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Syria whom I knew in Europe, those of Yemen, whom I saw in the isle of Hinzuàn, whither many had come from Maskat for the purpose of trade, and those of Hejàz, whom I have met in Bengal, form a striking contrast to the Hindu inhabitants of these provinces : their eyes are full of vivacity, their speech voluble and articulate, their deportment manly and dignified, their apprehension quick, their minds always present and attentive ; with a spirit of independence appearing in the countenances even of the lowest among them. Men will always differ in their ideas of civilization, each measuring it by the habits and prejudices of his own country; but, if courtesy and urbanity, a love of poetry and eloquence, and the practice of exalted virtues be a juster measure of perfect society, we have certain proof, that the people of Arabia, both on plains and in cities, in republican and monarchical states, were eminently civilized for many ages before their conquest of Persia.

It is deplorable, that the ancient History of this majestick race should be as little known in detail before the time of Dhú Yezen, as that of the Hindus before Vieramáditya ; for, although the vast historical work of Aļnuwairi, and the Murújuldbabab, or Golden Meadows, of Almafúúdi, contain chapters on the kings of Himyar, Gbasàn, and Hirab, with lists of them and sketches of their several reigns, and although Genealogical Tables, from which chronology might be better ascertained, are prefixed to many compositions of the old Arabian Poets, yet most manuscripts are so incorrect, and so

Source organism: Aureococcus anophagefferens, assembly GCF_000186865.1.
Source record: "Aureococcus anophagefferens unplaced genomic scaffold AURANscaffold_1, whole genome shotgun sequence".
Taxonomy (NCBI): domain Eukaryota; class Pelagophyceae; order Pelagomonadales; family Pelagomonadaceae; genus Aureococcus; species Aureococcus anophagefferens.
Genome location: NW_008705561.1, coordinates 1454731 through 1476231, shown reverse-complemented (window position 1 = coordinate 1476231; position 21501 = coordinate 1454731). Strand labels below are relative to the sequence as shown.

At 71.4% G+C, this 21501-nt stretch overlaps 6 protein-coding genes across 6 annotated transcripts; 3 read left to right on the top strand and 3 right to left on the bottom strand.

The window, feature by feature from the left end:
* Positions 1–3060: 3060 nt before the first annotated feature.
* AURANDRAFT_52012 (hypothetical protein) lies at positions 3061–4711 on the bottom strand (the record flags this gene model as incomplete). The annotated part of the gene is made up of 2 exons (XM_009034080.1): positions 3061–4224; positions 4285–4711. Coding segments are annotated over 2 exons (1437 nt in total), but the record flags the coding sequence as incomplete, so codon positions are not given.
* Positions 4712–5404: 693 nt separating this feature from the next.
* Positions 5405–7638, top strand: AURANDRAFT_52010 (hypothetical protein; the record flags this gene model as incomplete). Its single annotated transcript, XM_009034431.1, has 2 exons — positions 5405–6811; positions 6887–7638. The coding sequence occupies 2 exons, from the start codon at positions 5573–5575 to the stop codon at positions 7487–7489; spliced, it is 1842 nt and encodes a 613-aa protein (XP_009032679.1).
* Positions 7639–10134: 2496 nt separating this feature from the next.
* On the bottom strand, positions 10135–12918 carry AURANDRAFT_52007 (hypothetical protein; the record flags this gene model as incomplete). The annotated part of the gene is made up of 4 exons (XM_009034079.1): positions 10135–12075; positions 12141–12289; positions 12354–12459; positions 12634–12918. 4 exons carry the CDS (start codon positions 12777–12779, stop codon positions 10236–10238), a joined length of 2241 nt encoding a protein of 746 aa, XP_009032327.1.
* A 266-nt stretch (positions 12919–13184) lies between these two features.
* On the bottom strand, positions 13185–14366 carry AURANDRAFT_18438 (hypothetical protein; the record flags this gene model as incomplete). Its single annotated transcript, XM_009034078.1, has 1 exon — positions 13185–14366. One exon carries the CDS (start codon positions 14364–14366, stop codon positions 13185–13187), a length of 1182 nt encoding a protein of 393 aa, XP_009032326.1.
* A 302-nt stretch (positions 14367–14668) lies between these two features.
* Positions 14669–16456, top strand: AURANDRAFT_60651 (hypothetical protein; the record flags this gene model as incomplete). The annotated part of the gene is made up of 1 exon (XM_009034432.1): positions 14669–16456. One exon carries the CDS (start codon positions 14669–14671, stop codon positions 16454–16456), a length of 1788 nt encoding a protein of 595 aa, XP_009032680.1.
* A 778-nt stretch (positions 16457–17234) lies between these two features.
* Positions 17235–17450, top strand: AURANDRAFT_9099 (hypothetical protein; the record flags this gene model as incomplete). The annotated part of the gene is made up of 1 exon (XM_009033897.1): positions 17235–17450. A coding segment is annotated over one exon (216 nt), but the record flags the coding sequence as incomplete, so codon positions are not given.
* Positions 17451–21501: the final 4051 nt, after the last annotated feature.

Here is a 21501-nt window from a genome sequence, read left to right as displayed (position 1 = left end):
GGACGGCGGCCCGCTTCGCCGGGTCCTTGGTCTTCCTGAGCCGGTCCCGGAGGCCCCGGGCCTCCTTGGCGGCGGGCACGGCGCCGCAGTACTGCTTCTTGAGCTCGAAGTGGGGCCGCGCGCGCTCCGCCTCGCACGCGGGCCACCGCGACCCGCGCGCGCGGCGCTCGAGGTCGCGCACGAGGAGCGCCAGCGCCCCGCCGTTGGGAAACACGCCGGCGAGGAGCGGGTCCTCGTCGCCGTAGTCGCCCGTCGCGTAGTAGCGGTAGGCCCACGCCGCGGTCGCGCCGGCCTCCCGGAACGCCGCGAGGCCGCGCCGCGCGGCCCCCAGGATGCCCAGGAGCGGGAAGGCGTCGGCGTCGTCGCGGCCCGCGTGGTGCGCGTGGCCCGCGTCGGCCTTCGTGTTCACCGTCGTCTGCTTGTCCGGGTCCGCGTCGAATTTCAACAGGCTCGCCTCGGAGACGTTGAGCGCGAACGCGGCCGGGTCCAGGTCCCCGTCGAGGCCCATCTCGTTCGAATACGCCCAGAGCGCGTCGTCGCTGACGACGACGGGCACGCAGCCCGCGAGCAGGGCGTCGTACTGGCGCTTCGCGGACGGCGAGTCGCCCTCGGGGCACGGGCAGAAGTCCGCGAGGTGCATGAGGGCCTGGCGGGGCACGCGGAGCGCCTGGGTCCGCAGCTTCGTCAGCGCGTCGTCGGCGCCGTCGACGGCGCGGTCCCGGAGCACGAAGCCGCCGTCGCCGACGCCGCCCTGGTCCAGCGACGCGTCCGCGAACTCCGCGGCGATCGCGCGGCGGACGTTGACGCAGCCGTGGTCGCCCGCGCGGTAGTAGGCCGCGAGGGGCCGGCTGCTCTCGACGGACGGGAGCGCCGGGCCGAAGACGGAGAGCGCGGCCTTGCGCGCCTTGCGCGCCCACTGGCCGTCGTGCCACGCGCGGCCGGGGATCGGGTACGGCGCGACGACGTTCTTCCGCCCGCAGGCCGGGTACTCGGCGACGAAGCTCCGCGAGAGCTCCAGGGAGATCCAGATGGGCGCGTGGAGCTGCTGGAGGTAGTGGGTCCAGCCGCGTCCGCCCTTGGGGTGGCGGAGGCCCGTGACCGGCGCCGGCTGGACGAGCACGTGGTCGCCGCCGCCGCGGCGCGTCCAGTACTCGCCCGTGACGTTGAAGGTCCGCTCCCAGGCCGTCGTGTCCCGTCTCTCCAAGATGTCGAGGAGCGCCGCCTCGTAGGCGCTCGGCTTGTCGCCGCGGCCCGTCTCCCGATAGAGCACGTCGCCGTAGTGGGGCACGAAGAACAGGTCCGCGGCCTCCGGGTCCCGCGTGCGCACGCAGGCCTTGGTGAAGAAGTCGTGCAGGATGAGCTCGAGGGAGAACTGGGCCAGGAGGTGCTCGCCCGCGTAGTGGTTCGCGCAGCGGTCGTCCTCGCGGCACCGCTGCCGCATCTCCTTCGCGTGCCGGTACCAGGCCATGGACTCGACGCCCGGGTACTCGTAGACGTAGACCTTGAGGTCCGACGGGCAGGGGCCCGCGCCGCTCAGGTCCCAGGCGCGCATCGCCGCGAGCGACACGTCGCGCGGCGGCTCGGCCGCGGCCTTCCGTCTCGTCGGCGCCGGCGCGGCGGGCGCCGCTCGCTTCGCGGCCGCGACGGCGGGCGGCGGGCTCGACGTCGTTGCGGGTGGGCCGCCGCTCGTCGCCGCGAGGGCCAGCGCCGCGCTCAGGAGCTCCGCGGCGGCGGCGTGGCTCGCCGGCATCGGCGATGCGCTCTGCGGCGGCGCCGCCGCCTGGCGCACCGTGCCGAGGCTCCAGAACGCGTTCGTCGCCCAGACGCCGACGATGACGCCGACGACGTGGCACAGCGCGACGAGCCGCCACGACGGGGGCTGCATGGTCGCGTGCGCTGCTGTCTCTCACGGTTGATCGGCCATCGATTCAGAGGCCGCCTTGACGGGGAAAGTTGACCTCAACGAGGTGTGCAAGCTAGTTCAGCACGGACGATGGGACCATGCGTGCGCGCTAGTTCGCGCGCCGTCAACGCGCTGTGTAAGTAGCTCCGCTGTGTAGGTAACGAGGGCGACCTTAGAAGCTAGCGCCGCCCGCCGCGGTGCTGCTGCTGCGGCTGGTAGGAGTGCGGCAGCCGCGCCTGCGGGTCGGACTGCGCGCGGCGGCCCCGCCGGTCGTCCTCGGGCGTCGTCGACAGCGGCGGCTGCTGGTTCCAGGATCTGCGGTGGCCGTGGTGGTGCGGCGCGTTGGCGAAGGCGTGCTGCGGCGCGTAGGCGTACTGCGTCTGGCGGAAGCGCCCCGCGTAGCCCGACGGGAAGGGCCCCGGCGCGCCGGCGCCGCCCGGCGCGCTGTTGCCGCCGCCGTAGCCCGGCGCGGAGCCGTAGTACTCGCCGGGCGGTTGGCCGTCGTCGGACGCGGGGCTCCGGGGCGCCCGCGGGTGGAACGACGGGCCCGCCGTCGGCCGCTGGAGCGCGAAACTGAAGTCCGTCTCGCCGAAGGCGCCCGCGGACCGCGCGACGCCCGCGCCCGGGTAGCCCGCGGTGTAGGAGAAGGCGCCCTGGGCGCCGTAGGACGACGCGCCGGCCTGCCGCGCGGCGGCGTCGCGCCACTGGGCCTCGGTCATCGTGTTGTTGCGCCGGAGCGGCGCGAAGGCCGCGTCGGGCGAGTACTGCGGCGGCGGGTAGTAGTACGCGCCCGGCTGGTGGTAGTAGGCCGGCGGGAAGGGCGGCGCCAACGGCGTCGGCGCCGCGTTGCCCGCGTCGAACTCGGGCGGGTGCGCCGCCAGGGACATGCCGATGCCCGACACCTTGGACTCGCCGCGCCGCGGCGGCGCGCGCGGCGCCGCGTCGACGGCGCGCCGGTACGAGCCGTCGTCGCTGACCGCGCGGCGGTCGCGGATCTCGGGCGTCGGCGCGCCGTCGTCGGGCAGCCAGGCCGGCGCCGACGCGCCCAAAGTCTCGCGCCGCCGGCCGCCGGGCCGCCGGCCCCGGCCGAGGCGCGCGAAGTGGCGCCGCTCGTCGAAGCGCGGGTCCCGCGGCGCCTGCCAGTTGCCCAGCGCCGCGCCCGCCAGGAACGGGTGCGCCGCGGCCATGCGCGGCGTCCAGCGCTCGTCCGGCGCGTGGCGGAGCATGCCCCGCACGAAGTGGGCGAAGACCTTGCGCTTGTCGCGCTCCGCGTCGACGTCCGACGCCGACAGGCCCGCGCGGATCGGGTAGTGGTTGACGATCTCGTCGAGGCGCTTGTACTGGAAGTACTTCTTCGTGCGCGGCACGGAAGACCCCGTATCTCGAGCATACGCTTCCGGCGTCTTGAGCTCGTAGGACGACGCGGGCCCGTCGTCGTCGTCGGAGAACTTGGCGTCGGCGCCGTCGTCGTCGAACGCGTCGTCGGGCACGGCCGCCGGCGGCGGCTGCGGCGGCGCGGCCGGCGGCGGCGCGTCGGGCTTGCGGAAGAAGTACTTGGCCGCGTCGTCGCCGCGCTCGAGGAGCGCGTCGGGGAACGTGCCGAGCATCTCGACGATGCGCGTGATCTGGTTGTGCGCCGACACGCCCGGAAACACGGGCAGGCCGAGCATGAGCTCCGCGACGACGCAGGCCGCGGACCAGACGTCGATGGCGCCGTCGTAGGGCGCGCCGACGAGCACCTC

many contradictions are found in the best of them, that we can scarce lean upon tradition with security, and must have recourse to the same media for investigating the history of the Arabs, that I before adopted in regard to that of the Indians ; namely, their language, letters and religion, their ancient monuments, and the certain remains of their arts; on each of which heads I shall touch very concisely, having premised, that

my

observations will in general be confined to the state of Arabia before that singular revolution, at the beginning of the seventh century, the effects of which we feel at this day from the Pyrenean mountains and the Danube, to the farthest parts of the Indian Empire, and even to the Eastern Ilands.

I. For the knowledge, which any European, who pleases, may attain of the Arabian language, we are principally indebted to the university of Leyden ; for, though several Italians have assiduously laboured in the same wide field, yet the fruit of their labours has been rendered almost useless by more commodious and more accurate works printed in Holland ; and, though Pocock certainly accomplished much, and was able to accomplish any thing, yet the Academical ease, which he enjoyed, and his theological pursuits, induced him to leave unfinished the valuable work of Maidáni, which he had prepared for publication; nor, even if that rich mine of Arabian Philology had seen the light, would it have borne any comparison with the fifty dissertations of Hariri, which the first ALBERT SCHULTENS translated and explained, though he sent abroad but few of them, and has left his worthy grandfon, from whom perhaps Maidáni also may be (expected, the honour of publishing the rest : but the palm of glory in this branch of literature is due to Golius, whose works are equally profound and elegant ; fo perspicuous in method, that they may always be consulted without fatigue, and read without languor, yet so abundant